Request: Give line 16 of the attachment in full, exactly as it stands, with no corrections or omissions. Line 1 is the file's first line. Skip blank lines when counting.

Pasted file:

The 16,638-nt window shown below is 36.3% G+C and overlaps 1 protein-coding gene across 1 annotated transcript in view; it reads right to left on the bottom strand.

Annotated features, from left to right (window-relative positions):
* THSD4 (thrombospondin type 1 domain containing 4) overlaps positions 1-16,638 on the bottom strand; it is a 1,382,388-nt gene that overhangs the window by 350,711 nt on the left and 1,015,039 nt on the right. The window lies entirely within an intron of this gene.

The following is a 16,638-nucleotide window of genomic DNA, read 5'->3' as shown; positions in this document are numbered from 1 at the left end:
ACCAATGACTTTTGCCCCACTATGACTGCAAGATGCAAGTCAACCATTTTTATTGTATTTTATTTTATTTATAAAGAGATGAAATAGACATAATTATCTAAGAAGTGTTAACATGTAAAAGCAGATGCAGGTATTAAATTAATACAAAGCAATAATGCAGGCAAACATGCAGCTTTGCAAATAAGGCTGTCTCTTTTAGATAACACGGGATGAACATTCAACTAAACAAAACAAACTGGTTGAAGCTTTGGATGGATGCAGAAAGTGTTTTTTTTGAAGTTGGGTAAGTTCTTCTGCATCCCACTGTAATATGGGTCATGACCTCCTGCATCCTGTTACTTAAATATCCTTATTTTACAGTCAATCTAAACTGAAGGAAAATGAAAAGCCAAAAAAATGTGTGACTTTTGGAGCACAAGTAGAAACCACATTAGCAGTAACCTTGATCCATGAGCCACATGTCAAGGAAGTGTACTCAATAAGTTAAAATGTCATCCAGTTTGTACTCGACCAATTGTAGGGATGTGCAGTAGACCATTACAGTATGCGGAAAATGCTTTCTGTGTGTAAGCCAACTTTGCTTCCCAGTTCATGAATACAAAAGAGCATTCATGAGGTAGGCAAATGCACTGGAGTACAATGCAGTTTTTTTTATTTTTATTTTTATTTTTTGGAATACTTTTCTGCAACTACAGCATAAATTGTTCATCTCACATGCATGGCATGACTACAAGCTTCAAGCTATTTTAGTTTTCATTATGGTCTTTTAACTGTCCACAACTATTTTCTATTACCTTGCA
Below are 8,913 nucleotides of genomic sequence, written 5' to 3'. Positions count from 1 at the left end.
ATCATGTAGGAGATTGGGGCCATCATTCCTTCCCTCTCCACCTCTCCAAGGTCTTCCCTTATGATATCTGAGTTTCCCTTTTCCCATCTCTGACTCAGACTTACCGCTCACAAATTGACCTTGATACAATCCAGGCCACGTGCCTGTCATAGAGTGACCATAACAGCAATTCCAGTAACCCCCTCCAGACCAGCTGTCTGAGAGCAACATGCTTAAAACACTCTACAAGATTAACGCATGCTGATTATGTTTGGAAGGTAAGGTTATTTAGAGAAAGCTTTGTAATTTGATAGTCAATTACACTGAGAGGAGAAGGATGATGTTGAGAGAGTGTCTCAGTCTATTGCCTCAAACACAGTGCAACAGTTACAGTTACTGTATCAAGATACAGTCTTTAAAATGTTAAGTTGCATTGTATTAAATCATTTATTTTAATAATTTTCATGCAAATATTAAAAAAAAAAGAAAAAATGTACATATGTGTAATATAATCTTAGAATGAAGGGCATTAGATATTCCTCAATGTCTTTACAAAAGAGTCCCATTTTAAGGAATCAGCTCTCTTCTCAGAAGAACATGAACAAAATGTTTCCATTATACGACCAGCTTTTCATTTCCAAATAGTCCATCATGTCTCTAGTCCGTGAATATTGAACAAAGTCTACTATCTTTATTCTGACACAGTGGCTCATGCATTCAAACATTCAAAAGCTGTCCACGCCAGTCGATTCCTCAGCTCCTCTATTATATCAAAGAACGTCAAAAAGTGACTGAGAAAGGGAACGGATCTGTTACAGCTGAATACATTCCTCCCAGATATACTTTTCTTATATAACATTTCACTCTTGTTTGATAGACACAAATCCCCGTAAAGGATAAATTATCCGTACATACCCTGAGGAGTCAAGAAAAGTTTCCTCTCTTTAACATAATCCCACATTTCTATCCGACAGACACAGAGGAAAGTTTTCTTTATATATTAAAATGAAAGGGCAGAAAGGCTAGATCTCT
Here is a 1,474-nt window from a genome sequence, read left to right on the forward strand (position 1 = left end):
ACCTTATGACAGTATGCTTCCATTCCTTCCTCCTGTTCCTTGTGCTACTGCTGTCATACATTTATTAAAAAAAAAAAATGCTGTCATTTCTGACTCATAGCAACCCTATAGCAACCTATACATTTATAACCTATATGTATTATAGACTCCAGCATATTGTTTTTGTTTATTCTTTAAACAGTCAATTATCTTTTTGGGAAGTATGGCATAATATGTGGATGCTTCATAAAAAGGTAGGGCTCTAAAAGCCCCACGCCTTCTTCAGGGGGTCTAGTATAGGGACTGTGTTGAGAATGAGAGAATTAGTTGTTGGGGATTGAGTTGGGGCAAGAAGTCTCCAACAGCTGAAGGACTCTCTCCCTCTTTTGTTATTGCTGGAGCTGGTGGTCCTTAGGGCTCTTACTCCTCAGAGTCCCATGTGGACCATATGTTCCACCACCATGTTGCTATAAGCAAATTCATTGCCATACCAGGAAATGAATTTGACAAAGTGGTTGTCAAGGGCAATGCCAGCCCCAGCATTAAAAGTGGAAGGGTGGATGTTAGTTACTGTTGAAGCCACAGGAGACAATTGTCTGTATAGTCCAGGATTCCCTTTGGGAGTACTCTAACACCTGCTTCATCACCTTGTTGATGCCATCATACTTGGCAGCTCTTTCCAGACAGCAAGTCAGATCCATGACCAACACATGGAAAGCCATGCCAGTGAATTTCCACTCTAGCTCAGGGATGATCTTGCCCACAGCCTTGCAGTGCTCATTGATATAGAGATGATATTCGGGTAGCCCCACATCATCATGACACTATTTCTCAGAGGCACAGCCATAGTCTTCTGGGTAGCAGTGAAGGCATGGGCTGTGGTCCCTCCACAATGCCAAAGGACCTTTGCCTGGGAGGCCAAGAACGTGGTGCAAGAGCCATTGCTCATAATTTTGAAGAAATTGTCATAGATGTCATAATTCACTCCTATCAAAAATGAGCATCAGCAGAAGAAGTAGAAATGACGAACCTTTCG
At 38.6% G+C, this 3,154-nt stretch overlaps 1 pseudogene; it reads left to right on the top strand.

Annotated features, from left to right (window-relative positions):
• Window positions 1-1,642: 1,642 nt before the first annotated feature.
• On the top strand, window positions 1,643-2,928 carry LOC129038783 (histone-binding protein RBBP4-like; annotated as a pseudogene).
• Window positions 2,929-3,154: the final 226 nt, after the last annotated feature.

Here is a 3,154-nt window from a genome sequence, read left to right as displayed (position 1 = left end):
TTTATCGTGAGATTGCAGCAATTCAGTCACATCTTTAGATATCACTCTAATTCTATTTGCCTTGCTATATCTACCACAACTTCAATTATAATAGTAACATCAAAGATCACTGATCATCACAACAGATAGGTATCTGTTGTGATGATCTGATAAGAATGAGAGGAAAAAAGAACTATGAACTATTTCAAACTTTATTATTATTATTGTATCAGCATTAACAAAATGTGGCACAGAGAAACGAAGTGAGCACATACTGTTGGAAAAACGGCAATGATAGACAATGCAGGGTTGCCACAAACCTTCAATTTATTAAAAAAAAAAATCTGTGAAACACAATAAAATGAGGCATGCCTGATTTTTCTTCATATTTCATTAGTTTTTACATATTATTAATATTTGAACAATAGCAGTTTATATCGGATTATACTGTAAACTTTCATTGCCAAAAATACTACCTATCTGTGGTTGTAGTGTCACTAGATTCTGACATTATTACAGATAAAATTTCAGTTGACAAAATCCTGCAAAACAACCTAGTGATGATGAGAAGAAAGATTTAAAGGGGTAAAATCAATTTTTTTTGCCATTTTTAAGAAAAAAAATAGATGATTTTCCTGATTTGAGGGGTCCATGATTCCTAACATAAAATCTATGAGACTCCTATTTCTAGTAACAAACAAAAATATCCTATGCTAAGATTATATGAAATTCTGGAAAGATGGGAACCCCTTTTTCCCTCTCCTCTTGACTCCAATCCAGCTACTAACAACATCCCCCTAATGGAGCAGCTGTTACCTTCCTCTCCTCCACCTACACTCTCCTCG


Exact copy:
TTTATCGTGAGATTGCAGCAATTCAGTCACATCTTTAGATATCACTCTAATTCTATTTGCCTTGCTATATCTACCACAACTTCAATTATAATAGTAACATCAAAGATCACTGATCATCACAACAGATAGGTATCTGTTGTGATGATCTGATAAGAATGAGAGGAAAAAAGAACTATGAACTATTTCAAACTTTATTATTATTATTGTATCAGCATTAACAAAATGTGGCACAGAGAAACGAAGTGAGCACATACTGTTGGAAAAACGGCAATGATAGACAATGCAGGGTTGCCACAAACCTTCAATTTATTAAAAAAAAAAATCTGTGAAACACAATAAAATGAGGCATGCCTGATTTTTCTTCATATTTCATTAGTTTTTACATATTATTAATATTTGAACAATAGCAGTTTATATCGGATTATACTGTAAACTTTCATTGCCAAAAATACTACCTATCTGTGGTTGTAGTGTCACTAGATTCTGACATTATTACAGATAAAATTTCAGTTGACAAAATCCTGCAAAACAACCTAGTGATGATGAGAAGAAAGATTTAAAGGGGTAAAATCAATTTTTTTTGCCATTTTTAAGAAAAAAAATAGATGATTTTCCTGATTTGAGGGGTCCATGATTCCTAACATAAAATCTATGAGACTCCTATTTCTAGTAACAAACAAAAATATCCTATGCTAAGATTATATGAAATTCTGGAAAGATGGGAACCCCTTTTTCCCTCTCCTCTTGACTCCAATCCAGCTACTAACAACATCCCCCTAATGGAGCAGCTGTTACCTTCCTCTCCTCCACCTACACTCTCCTCG